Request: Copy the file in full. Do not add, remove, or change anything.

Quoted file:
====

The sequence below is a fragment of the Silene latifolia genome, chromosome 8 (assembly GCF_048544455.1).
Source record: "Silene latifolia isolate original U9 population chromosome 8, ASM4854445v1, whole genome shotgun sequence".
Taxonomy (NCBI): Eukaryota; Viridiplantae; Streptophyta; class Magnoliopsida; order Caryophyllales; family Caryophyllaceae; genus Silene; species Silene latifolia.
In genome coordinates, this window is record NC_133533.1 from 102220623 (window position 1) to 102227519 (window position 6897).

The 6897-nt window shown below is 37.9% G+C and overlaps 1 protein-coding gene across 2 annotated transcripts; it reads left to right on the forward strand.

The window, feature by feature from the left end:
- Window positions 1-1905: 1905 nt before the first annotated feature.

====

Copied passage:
The sequence below is a fragment of the Silene latifolia genome, chromosome 8 (assembly GCF_048544455.1).
Source record: "Silene latifolia isolate original U9 population chromosome 8, ASM4854445v1, whole genome shotgun sequence".
Taxonomy (NCBI): Eukaryota; Viridiplantae; Streptophyta; class Magnoliopsida; order Caryophyllales; family Caryophyllaceae; genus Silene; species Silene latifolia.
In genome coordinates, this window is record NC_133533.1 from 102220623 (window position 1) to 102227519 (window position 6897).

The 6897-nt window shown below is 37.9% G+C and overlaps 1 protein-coding gene across 2 annotated transcripts; it reads left to right on the forward strand.

The window, feature by feature from the left end:
- Window positions 1-1905: 1905 nt before the first annotated feature.